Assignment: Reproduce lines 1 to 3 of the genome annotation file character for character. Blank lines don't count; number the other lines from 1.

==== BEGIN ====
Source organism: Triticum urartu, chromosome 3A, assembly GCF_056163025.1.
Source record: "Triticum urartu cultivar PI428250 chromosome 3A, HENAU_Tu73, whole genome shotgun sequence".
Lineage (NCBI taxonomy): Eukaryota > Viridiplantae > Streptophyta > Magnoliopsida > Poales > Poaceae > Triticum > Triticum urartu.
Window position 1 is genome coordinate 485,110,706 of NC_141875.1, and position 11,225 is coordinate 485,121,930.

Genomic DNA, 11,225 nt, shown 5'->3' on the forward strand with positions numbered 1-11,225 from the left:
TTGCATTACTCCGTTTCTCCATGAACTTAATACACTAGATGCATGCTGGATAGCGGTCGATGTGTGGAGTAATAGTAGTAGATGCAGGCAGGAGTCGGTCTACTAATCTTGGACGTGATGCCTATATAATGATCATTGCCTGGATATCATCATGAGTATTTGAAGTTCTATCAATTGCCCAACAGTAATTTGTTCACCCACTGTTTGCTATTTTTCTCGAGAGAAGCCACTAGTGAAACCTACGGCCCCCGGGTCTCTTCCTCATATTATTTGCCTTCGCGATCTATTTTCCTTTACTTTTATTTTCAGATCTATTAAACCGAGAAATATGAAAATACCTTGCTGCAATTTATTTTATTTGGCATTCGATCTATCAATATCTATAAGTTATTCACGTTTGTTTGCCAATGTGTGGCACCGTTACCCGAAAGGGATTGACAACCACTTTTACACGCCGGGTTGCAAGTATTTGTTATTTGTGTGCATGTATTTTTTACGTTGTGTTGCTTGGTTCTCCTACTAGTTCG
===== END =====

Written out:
Source organism: Triticum urartu, chromosome 3A, assembly GCF_056163025.1.
Source record: "Triticum urartu cultivar PI428250 chromosome 3A, HENAU_Tu73, whole genome shotgun sequence".
Lineage (NCBI taxonomy): Eukaryota > Viridiplantae > Streptophyta > Magnoliopsida > Poales > Poaceae > Triticum > Triticum urartu.